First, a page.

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NAM Economic Report

by Chad Moutray

As we begin the second half of 2017, indicators continue to provide mixed messages about the current state of the U.S. economy. On the one hand, the labor market continues to show signs of strength, and the overall outlook for the international economy remains strong. The Federal Reserve has focused on those positive developments as it pursues normalization for monetary policy, both in interest rates and in the size of its balance sheet. Yet, other data points suggest that—even with notable progress over the past year—there is a lot of room for improvement for manufacturing activity. While business leaders remain upbeat about demand and output moving forward, that optimism has not always been matched by hard data in economic reports—at least not yet.

On the positive side, the Institute for Supply Management’s (ISM) Manufacturing Purchasing Managers’ Index rose in June to its strongest reading since August 2014. Most of the key indicators increased sharply, bouncing back from some easing in the springtime months, including new orders, production, exports and employment. The pace of hiring in June grew to a 15-month high, and growth of export orders remained encouraging, especially given the strength of the U.S. dollar and a number of global challenges over the past two years. In addition, prices for raw materials continued to decelerate, pulling back from April’s pace, which was the quickest rate since May 2011, mirroring other data.

At the same time, job growth in the U.S. economy rebounded in June, with nonfarm payrolls up by 222,000 and the May data revised higher. In the first half of 2017, nonfarm payrolls have increased by nearly 180,000 on average each month—a decent pace, but off from the 193,167 average in the second half of 2016. The unemployment rate rose from 4.3 percent in May—a 10-year low—to 4.4 percent, with the participation rate inching up from 62.7 percent to 62.8 percent. The employment report was seen mostly in a promising light, with the labor market showing increased signs of job growth. However, manufacturing employment has been soft over the past two months, edging up by 1,000 in June after declining by 2,000 in May. It was the sixth increase in net hiring in the past seven months, with the sector adding 71,000 workers over that time frame. However, the May and June figures were underwhelming nonetheless, especially when compared to sentiment surveys, such as the ISM one discussed above.

Similarly, new factory orders declined for the second straight month, down 0.8 percent in May, pulling back once again from March’s fastest pace since November 2014. Much of the decline for durable goods stemmed largely from sharp decreases in defense and nondefense aircraft orders, which can often be quite volatile from month to month. Excluding transportation, manufactured goods orders declined 0.3 percent, but durable goods excluding transportation increased 0.3 percent. Despite the weaker data of late, new factory orders have trended largely in the right direction over the past 12 months, up 4.2 percent since May 2016. Excluding transportation, the gains were slightly larger, up 5.5 percent year-over-year. Moreover, core capital goods—or nondefense capital goods excluding aircraft—rose 0.2 percent in May, with a gain of 5.5 percent over the past 12 months.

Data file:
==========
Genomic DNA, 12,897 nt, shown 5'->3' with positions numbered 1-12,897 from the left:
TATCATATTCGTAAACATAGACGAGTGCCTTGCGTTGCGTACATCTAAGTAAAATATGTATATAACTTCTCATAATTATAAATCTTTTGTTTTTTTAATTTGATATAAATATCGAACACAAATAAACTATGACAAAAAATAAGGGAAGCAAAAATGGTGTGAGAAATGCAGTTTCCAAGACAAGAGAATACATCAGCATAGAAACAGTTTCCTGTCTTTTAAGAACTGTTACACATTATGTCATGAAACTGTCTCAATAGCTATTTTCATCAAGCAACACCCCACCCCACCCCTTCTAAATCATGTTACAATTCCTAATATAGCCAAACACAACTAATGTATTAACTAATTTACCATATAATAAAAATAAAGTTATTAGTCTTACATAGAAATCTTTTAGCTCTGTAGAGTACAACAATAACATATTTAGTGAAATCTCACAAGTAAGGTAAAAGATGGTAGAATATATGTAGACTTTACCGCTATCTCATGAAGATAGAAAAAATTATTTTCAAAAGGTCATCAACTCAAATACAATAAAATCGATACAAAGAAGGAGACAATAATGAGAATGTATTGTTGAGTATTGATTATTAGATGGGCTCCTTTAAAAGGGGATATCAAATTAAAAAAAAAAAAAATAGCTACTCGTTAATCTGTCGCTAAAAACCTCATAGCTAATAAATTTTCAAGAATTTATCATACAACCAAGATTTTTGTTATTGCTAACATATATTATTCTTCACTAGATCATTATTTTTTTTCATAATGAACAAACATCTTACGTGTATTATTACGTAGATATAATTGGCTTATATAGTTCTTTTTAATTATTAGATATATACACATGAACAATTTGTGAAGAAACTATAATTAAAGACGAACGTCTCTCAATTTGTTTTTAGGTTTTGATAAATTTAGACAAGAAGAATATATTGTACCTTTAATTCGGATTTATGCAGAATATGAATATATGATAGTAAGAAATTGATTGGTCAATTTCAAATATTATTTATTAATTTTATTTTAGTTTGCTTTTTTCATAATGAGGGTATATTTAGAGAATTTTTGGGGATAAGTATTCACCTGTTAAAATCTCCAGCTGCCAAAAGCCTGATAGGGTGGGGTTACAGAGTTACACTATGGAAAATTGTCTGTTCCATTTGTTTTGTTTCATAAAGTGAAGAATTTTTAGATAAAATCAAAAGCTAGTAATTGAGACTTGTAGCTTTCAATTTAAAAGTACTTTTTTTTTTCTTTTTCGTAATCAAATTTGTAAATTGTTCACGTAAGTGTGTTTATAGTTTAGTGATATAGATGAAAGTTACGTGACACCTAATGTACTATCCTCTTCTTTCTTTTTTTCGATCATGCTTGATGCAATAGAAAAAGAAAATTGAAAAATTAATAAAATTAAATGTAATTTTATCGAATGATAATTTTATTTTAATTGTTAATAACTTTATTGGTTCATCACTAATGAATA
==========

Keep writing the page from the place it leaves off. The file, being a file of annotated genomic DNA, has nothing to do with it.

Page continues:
Meanwhile, the Census Bureau reported that private manufacturing construction spending eased again in May, down 1.7 percent. The value of construction put in place in the sector declined to its slowest pace since December. While the long-term trend for manufacturing construction remains mostly positive, activity has moved lower since achieving the all-time high in May 2015. Nonetheless, we would expect a turnaround in construction activity in the coming months.

On the trade front, real goods exports (in 2009 dollars) increased in May to a new all-time high, and exports for manufacturers have moved in the right direction through the first five months of the year. This is a welcome development after a number of challenges over the past two years. Using non-seasonally adjusted data, U.S.-manufactured goods exports have risen 3.67 percent year to date relative to the same time period last year. This reflects better year-to-date figures in the top-six markets for U.S.-manufactured goods. In addition, the U.S. trade deficit narrowed somewhat in May on a slight increase in goods exports and a corresponding decline in goods imports. The trade deficit has trended somewhat higher so far in 2017, averaging $46.61 billion per month year to date relative to $42.07 billion for 2016 as a whole. At the same time, the service-sector surplus in May was $20.99 billion, its highest point since August.

After decreasing in two of the past three months, we will be looking this week for a rebound in manufacturing production in June. Output in the sector has improved significantly across the past year, up 1.4 percent since May 2016, even with a springtime lull in the data. It is hoped the better figures in recent surveys translate into stronger (and broad-based) gains in production moving forward. In a similar way, retail sales have also been disappointing in recent months, and manufacturers will be looking for indications in new data that consumer spending has improved this summer. Other highlights include updates on consumer confidence, consumer and producer prices, job openings and small business optimism.